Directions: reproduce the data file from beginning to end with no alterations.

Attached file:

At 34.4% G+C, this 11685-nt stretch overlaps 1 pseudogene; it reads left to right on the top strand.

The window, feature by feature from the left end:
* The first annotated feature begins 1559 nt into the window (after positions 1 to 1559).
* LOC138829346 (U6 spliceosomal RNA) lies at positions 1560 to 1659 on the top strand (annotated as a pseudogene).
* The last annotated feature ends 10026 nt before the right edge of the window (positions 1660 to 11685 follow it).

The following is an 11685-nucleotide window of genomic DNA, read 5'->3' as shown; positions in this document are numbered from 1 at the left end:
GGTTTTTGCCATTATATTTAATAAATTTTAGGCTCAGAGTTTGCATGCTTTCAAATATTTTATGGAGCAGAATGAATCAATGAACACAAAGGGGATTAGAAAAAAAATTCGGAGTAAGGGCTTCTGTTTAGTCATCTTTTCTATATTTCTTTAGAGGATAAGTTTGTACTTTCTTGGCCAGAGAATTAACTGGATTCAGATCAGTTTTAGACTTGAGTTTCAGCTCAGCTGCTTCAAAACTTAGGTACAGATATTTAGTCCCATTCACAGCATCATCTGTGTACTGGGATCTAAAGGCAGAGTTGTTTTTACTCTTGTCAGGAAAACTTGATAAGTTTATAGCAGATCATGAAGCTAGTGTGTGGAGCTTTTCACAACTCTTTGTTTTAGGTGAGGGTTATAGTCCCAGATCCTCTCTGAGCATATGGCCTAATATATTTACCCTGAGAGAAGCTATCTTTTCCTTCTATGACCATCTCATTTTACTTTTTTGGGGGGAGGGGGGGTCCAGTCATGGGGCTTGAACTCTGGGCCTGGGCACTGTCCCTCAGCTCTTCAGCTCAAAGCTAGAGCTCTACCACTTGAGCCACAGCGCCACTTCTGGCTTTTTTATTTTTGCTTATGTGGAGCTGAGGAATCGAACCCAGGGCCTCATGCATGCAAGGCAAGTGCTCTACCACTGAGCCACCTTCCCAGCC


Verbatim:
At 34.4% G+C, this 11685-nt stretch overlaps 1 pseudogene; it reads left to right on the top strand.

The window, feature by feature from the left end:
* The first annotated feature begins 1559 nt into the window (after positions 1 to 1559).
* LOC138829346 (U6 spliceosomal RNA) lies at positions 1560 to 1659 on the top strand (annotated as a pseudogene).
* The last annotated feature ends 10026 nt before the right edge of the window (positions 1660 to 11685 follow it).

The following is an 11685-nucleotide window of genomic DNA, read 5'->3' as shown; positions in this document are numbered from 1 at the left end:
GGTTTTTGCCATTATATTTAATAAATTTTAGGCTCAGAGTTTGCATGCTTTCAAATATTTTATGGAGCAGAATGAATCAATGAACACAAAGGGGATTAGAAAAAAAATTCGGAGTAAGGGCTTCTGTTTAGTCATCTTTTCTATATTTCTTTAGAGGATAAGTTTGTACTTTCTTGGCCAGAGAATTAACTGGATTCAGATCAGTTTTAGACTTGAGTTTCAGCTCAGCTGCTTCAAAACTTAGGTACAGATATTTAGTCCCATTCACAGCATCATCTGTGTACTGGGATCTAAAGGCAGAGTTGTTTTTACTCTTGTCAGGAAAACTTGATAAGTTTATAGCAGATCATGAAGCTAGTGTGTGGAGCTTTTCACAACTCTTTGTTTTAGGTGAGGGTTATAGTCCCAGATCCTCTCTGAGCATATGGCCTAATATATTTACCCTGAGAGAAGCTATCTTTTCCTTCTATGACCATCTCATTTTACTTTTTTGGGGGGAGGGGGGGTCCAGTCATGGGGCTTGAACTCTGGGCCTGGGCACTGTCCCTCAGCTCTTCAGCTCAAAGCTAGAGCTCTACCACTTGAGCCACAGCGCCACTTCTGGCTTTTTTATTTTTGCTTATGTGGAGCTGAGGAATCGAACCCAGGGCCTCATGCATGCAAGGCAAGTGCTCTACCACTGAGCCACCTTCCCAGCC